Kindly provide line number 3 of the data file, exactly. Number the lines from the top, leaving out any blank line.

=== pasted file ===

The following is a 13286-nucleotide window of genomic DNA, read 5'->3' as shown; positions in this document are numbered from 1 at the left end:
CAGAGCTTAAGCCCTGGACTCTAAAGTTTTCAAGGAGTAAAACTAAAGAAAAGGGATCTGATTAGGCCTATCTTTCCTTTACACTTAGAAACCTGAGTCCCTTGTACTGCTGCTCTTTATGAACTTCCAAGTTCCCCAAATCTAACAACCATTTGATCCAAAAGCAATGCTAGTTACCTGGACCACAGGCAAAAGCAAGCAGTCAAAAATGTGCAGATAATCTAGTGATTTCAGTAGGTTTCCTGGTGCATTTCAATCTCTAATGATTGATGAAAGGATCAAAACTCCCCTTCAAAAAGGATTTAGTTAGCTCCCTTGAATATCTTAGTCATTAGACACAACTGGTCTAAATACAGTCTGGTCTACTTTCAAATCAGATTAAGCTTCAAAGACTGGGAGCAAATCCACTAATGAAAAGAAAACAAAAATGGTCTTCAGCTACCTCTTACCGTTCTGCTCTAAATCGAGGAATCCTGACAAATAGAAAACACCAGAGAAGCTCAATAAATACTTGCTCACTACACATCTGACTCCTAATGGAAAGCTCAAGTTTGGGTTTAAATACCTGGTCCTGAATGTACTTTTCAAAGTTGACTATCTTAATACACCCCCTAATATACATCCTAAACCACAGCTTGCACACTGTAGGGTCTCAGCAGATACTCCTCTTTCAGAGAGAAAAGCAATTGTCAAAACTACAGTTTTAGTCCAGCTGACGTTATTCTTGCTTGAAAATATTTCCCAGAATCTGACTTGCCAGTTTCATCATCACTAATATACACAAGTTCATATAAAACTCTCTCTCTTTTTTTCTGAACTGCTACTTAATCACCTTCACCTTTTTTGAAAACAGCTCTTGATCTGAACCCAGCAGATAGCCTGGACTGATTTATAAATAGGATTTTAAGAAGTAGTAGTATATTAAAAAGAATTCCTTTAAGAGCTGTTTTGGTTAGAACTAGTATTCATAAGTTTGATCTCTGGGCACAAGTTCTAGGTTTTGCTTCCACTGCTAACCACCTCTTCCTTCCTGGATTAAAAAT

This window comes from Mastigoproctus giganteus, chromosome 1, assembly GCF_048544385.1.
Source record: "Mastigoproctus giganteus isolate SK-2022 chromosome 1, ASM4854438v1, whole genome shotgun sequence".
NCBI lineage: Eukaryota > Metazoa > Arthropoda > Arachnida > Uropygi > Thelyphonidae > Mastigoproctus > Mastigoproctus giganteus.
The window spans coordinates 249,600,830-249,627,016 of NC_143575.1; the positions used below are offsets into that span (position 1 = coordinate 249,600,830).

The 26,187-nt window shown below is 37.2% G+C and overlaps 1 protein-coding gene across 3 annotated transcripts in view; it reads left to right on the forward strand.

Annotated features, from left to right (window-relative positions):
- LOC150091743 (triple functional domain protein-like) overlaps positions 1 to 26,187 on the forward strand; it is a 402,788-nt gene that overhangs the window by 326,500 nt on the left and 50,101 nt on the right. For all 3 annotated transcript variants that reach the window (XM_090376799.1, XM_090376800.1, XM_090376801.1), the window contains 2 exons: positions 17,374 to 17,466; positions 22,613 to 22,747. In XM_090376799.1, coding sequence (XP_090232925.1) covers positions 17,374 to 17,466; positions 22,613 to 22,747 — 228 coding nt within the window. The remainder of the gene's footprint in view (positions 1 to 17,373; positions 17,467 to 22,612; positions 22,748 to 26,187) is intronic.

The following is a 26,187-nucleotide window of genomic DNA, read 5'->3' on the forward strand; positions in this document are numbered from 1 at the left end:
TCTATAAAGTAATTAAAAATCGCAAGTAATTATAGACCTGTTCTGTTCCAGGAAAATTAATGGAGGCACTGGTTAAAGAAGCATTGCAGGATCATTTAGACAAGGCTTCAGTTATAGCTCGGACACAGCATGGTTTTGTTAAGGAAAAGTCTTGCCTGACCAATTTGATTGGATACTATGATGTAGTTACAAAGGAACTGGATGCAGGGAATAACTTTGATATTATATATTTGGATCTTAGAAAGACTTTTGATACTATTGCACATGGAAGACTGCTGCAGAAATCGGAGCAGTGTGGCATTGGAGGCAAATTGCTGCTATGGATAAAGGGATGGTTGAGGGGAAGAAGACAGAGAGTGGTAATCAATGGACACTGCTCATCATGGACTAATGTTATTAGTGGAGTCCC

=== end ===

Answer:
This window comes from Mastigoproctus giganteus, chromosome 1, assembly GCF_048544385.1.